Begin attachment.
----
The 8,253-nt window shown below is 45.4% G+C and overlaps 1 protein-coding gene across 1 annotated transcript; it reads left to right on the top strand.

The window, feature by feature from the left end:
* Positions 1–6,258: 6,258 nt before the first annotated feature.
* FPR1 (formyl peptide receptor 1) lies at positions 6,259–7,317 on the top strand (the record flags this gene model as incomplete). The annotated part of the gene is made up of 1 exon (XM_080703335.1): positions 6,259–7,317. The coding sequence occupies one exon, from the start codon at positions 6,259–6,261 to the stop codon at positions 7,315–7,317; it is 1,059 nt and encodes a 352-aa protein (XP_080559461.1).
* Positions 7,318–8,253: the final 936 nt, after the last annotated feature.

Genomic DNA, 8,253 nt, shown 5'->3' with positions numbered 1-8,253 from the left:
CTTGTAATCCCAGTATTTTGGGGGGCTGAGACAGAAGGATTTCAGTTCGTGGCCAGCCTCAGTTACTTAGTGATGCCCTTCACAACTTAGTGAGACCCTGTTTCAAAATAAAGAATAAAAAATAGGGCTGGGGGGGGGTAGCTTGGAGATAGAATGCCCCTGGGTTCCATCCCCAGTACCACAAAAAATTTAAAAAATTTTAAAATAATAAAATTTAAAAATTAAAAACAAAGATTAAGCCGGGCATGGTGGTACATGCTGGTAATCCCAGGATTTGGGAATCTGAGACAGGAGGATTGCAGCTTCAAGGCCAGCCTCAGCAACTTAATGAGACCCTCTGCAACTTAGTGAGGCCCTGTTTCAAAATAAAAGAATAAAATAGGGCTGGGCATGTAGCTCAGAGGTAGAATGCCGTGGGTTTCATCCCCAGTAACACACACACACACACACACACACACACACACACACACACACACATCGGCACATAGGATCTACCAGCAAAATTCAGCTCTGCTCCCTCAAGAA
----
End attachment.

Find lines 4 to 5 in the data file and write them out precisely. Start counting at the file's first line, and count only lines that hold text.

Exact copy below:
* FPR1 (formyl peptide receptor 1) lies at positions 6,259–7,317 on the top strand (the record flags this gene model as incomplete). The annotated part of the gene is made up of 1 exon (XM_080703335.1): positions 6,259–7,317. The coding sequence occupies one exon, from the start codon at positions 6,259–6,261 to the stop codon at positions 7,315–7,317; it is 1,059 nt and encodes a 352-aa protein (XP_080559461.1).
* Positions 7,318–8,253: the final 936 nt, after the last annotated feature.